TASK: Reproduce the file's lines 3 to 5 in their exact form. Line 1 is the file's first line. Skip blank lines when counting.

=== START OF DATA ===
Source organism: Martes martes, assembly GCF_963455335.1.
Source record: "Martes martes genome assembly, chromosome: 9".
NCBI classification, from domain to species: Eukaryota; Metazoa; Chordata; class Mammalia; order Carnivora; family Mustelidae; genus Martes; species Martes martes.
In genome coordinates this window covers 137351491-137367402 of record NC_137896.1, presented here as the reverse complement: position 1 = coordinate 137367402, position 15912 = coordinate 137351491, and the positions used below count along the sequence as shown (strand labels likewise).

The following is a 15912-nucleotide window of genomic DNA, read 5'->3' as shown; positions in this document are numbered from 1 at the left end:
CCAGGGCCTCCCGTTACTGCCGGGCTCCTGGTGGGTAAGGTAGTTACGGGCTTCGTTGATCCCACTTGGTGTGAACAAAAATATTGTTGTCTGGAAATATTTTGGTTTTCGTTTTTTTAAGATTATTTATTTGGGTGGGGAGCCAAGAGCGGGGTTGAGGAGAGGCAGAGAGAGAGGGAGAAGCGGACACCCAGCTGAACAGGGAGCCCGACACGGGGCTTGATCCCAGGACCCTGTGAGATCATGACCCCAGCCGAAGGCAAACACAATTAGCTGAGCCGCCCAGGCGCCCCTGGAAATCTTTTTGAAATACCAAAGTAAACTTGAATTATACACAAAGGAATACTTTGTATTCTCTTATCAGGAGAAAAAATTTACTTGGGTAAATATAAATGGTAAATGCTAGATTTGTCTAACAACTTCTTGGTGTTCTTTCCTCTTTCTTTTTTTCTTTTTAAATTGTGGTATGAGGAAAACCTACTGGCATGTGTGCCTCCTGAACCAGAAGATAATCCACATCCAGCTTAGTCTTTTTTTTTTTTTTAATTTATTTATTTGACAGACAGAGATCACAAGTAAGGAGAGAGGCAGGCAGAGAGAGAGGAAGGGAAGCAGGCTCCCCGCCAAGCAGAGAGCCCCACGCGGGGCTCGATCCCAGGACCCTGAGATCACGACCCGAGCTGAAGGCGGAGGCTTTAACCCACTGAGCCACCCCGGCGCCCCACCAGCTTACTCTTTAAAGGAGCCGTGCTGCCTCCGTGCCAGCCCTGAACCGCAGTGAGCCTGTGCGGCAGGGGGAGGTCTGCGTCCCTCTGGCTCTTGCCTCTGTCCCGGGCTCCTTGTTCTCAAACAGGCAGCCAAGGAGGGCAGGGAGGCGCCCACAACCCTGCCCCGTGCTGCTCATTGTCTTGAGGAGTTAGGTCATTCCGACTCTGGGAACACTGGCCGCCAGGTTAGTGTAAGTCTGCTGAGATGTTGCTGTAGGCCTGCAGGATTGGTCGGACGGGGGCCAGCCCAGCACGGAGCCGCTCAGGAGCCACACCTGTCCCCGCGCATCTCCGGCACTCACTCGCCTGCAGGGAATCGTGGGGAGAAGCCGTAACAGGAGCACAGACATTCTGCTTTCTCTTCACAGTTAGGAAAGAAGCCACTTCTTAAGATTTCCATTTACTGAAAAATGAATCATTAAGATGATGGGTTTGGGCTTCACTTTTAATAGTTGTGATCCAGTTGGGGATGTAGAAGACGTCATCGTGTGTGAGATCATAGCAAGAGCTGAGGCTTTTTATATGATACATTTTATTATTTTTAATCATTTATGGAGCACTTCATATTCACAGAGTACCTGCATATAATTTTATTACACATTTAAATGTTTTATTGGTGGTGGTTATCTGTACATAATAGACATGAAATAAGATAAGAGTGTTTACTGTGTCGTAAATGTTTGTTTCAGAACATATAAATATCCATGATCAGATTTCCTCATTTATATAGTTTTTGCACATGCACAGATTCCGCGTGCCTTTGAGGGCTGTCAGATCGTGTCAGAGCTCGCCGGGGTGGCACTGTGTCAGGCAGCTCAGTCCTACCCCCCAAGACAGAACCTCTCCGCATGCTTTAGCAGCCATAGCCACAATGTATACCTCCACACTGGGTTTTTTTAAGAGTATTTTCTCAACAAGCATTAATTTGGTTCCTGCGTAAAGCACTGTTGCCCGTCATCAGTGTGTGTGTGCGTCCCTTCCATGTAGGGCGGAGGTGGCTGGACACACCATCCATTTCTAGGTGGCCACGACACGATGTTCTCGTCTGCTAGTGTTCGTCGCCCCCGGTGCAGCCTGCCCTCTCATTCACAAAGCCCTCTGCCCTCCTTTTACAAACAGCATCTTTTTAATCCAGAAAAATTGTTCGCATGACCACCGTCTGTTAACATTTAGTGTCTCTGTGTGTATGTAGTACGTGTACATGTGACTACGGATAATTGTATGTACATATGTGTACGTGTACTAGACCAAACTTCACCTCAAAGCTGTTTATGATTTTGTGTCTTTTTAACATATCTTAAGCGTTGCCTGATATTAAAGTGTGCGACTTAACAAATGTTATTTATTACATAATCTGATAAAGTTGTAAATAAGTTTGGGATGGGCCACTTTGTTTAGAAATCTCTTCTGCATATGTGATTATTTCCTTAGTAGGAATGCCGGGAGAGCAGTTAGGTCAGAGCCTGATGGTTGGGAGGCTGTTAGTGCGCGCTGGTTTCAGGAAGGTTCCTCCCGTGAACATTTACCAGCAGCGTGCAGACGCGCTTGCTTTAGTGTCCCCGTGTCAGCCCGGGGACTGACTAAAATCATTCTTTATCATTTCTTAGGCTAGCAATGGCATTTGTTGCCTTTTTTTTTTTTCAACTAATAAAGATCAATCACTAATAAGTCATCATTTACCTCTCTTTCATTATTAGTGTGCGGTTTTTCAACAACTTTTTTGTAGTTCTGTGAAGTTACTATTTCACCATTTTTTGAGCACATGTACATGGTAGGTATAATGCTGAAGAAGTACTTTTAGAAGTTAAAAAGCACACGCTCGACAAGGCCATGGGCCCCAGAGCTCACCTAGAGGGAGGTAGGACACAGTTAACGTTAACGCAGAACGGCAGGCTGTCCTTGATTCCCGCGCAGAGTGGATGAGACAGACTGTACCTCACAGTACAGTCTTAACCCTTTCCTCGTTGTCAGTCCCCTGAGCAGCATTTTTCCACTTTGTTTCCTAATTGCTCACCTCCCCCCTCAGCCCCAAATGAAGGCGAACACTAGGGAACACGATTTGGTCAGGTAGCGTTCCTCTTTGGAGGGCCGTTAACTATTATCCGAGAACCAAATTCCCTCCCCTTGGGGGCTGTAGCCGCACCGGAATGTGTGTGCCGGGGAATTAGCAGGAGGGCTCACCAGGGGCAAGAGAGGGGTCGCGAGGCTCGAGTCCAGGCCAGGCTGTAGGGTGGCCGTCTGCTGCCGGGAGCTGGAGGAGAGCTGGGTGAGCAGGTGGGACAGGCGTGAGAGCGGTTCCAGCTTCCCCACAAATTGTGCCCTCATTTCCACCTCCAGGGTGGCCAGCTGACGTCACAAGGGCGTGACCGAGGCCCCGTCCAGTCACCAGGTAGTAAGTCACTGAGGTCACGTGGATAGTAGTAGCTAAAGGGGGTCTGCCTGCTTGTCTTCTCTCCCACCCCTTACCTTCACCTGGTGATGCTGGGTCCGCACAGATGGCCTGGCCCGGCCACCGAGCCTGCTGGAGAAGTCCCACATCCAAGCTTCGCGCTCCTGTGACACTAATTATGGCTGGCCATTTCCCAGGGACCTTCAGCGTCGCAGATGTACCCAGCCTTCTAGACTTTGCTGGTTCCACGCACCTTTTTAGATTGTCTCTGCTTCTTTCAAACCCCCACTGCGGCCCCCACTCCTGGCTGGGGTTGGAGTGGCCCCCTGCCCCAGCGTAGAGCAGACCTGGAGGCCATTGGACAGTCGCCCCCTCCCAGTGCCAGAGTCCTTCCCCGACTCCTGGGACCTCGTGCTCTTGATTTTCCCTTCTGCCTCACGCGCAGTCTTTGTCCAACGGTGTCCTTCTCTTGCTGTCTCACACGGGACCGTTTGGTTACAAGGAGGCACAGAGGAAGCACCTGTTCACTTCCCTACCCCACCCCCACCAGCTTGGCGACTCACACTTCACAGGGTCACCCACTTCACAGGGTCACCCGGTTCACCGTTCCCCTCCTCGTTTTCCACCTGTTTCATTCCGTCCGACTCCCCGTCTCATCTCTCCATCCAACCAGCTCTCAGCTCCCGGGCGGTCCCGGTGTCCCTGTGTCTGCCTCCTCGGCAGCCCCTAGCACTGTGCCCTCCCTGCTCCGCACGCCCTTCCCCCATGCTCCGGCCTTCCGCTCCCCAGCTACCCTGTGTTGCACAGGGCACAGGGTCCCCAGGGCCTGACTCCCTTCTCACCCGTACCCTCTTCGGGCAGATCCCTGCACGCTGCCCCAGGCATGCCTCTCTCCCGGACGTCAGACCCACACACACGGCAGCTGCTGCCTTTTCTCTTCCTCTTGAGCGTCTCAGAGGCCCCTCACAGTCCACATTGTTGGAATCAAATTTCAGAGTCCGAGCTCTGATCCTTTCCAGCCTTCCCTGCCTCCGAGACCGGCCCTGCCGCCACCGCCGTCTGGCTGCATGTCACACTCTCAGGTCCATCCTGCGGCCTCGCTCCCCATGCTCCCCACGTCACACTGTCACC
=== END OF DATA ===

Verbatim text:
NCBI classification, from domain to species: Eukaryota; Metazoa; Chordata; class Mammalia; order Carnivora; family Mustelidae; genus Martes; species Martes martes.
In genome coordinates this window covers 137351491-137367402 of record NC_137896.1, presented here as the reverse complement: position 1 = coordinate 137367402, position 15912 = coordinate 137351491, and the positions used below count along the sequence as shown (strand labels likewise).

The following is a 15912-nucleotide window of genomic DNA, read 5'->3' as shown; positions in this document are numbered from 1 at the left end: